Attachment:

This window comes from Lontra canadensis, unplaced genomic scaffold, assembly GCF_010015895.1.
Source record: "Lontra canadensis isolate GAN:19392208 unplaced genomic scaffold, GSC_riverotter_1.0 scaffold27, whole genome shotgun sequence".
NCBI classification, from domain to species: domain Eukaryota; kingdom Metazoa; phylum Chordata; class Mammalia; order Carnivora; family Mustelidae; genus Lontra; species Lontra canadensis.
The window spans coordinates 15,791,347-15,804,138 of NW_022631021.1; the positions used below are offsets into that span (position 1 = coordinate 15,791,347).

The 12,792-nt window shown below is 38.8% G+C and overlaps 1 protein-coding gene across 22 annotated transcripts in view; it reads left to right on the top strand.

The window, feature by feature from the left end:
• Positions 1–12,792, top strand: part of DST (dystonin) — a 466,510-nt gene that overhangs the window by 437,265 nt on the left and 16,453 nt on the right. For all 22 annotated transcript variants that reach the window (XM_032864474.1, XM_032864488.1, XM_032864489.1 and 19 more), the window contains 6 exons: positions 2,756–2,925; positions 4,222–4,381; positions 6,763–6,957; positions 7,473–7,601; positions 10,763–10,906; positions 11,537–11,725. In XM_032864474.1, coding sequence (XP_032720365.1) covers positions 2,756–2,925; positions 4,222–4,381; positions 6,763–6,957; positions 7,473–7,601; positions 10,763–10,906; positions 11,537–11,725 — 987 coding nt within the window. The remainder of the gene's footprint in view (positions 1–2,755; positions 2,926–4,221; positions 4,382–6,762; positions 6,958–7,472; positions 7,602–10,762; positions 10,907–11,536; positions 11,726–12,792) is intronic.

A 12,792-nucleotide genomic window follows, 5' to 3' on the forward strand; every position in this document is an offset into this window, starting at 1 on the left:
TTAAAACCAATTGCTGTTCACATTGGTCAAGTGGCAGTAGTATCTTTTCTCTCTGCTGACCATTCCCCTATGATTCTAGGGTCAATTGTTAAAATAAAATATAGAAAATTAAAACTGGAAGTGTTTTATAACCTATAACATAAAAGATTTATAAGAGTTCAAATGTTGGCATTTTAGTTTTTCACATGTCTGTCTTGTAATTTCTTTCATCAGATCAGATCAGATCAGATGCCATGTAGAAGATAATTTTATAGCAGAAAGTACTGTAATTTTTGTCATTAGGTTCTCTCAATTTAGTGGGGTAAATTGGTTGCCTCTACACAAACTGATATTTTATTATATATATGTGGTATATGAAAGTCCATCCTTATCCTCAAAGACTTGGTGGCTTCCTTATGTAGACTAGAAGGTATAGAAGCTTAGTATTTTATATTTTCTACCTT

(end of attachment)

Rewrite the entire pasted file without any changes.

This window comes from Lontra canadensis, unplaced genomic scaffold, assembly GCF_010015895.1.
Source record: "Lontra canadensis isolate GAN:19392208 unplaced genomic scaffold, GSC_riverotter_1.0 scaffold27, whole genome shotgun sequence".
NCBI classification, from domain to species: domain Eukaryota; kingdom Metazoa; phylum Chordata; class Mammalia; order Carnivora; family Mustelidae; genus Lontra; species Lontra canadensis.
The window spans coordinates 15,791,347-15,804,138 of NW_022631021.1; the positions used below are offsets into that span (position 1 = coordinate 15,791,347).

The 12,792-nt window shown below is 38.8% G+C and overlaps 1 protein-coding gene across 22 annotated transcripts in view; it reads left to right on the top strand.

The window, feature by feature from the left end:
• Positions 1–12,792, top strand: part of DST (dystonin) — a 466,510-nt gene that overhangs the window by 437,265 nt on the left and 16,453 nt on the right. For all 22 annotated transcript variants that reach the window (XM_032864474.1, XM_032864488.1, XM_032864489.1 and 19 more), the window contains 6 exons: positions 2,756–2,925; positions 4,222–4,381; positions 6,763–6,957; positions 7,473–7,601; positions 10,763–10,906; positions 11,537–11,725. In XM_032864474.1, coding sequence (XP_032720365.1) covers positions 2,756–2,925; positions 4,222–4,381; positions 6,763–6,957; positions 7,473–7,601; positions 10,763–10,906; positions 11,537–11,725 — 987 coding nt within the window. The remainder of the gene's footprint in view (positions 1–2,755; positions 2,926–4,221; positions 4,382–6,762; positions 6,958–7,472; positions 7,602–10,762; positions 10,907–11,536; positions 11,726–12,792) is intronic.

A 12,792-nucleotide genomic window follows, 5' to 3' on the forward strand; every position in this document is an offset into this window, starting at 1 on the left:
TTAAAACCAATTGCTGTTCACATTGGTCAAGTGGCAGTAGTATCTTTTCTCTCTGCTGACCATTCCCCTATGATTCTAGGGTCAATTGTTAAAATAAAATATAGAAAATTAAAACTGGAAGTGTTTTATAACCTATAACATAAAAGATTTATAAGAGTTCAAATGTTGGCATTTTAGTTTTTCACATGTCTGTCTTGTAATTTCTTTCATCAGATCAGATCAGATCAGATGCCATGTAGAAGATAATTTTATAGCAGAAAGTACTGTAATTTTTGTCATTAGGTTCTCTCAATTTAGTGGGGTAAATTGGTTGCCTCTACACAAACTGATATTTTATTATATATATGTGGTATATGAAAGTCCATCCTTATCCTCAAAGACTTGGTGGCTTCCTTATGTAGACTAGAAGGTATAGAAGCTTAGTATTTTATATTTTCTACCTT